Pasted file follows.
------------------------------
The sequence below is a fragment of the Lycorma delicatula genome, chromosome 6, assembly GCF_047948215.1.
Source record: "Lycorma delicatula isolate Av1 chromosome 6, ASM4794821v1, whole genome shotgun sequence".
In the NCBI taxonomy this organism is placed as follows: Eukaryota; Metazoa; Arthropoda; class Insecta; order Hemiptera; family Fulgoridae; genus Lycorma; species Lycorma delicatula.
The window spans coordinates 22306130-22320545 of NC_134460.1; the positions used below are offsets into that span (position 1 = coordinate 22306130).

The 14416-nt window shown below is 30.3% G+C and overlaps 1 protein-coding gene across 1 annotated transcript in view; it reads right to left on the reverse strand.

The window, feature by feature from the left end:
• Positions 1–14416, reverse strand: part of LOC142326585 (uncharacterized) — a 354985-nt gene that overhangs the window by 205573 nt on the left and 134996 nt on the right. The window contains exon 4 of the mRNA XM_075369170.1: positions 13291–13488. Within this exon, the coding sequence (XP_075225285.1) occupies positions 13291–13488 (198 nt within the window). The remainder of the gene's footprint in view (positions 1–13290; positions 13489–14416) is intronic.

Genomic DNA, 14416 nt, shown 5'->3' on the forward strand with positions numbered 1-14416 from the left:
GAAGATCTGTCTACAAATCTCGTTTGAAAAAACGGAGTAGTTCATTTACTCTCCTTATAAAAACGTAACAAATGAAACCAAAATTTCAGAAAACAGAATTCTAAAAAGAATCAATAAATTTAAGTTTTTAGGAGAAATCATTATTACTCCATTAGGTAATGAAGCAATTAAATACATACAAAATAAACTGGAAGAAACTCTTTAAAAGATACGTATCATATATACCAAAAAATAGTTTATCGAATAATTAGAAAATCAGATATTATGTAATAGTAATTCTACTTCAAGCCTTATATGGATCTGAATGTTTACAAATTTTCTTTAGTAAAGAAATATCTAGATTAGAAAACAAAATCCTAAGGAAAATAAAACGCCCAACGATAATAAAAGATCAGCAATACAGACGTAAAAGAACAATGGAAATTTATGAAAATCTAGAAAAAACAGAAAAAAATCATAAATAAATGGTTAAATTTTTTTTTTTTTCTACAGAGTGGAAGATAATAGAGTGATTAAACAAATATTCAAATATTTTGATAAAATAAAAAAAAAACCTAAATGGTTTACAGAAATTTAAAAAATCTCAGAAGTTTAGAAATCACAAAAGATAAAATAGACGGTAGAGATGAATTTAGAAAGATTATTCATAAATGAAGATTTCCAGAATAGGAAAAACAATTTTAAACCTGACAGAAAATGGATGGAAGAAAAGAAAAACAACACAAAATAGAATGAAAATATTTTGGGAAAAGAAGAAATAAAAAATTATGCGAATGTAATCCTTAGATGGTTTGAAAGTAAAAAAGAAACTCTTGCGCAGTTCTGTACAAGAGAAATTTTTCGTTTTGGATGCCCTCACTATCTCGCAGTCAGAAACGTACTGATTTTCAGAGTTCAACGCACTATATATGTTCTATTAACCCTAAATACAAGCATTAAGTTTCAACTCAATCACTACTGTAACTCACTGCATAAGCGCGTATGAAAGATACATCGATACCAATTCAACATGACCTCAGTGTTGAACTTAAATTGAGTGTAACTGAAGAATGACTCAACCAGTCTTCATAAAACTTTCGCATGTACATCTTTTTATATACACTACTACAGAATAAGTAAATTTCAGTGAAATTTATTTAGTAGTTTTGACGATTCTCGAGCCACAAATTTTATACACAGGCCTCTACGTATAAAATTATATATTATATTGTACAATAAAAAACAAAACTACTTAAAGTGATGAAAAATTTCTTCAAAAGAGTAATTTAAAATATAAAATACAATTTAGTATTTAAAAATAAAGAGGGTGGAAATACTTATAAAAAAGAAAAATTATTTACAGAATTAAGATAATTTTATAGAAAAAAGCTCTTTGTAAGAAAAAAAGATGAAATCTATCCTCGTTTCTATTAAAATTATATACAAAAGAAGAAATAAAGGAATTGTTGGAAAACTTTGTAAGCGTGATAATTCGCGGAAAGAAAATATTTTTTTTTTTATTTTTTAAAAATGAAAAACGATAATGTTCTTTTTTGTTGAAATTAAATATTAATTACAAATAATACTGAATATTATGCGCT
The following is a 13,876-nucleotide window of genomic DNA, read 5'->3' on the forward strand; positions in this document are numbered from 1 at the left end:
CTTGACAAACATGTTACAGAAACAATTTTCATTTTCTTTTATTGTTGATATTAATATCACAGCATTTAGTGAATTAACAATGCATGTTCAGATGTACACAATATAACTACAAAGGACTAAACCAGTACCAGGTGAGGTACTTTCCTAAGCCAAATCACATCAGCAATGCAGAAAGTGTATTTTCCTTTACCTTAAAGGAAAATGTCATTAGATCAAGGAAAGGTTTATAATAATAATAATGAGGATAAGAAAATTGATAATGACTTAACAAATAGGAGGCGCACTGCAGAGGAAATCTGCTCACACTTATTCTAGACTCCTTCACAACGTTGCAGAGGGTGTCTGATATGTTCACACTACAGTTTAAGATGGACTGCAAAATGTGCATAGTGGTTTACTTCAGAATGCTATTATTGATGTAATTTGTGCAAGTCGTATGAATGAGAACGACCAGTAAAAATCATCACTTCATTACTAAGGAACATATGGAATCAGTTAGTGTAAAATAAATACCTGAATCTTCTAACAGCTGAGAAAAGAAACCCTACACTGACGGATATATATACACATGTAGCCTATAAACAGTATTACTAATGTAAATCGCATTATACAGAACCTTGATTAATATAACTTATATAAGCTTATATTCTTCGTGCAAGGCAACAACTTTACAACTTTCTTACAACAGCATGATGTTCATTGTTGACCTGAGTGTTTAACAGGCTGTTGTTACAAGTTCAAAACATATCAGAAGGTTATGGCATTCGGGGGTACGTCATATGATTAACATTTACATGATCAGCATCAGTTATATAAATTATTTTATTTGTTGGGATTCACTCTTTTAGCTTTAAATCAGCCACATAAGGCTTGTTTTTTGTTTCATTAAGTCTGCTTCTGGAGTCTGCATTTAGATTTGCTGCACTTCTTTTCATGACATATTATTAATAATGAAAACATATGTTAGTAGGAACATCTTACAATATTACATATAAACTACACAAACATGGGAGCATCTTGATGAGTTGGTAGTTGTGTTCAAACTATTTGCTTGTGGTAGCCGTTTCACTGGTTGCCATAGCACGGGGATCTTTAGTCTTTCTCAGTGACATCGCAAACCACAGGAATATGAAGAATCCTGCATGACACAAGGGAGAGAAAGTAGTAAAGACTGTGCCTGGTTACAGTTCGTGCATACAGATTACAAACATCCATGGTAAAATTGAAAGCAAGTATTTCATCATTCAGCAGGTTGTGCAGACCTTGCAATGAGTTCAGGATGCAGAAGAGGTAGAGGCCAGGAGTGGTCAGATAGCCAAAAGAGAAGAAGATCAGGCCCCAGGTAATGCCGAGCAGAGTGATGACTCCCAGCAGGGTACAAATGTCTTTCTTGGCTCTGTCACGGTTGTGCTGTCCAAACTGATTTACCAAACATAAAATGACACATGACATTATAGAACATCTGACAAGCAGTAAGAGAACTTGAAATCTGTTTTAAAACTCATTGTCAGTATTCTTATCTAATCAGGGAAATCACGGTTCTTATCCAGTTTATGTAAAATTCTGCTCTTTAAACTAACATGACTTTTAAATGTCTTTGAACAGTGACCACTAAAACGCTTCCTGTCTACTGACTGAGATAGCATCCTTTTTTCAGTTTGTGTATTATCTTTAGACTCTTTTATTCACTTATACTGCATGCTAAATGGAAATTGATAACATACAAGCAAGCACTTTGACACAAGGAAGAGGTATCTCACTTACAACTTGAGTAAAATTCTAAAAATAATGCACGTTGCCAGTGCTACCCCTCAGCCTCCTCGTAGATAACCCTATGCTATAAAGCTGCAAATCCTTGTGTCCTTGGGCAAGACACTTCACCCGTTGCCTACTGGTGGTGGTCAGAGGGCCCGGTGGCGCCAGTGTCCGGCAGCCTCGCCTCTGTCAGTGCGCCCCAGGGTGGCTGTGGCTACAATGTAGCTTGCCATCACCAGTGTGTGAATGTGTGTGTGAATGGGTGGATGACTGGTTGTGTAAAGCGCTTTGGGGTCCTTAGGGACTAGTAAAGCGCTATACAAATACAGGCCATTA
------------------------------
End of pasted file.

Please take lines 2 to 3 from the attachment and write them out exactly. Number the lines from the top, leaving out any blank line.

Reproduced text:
Source record: "Lycorma delicatula isolate Av1 chromosome 6, ASM4794821v1, whole genome shotgun sequence".
In the NCBI taxonomy this organism is placed as follows: Eukaryota; Metazoa; Arthropoda; class Insecta; order Hemiptera; family Fulgoridae; genus Lycorma; species Lycorma delicatula.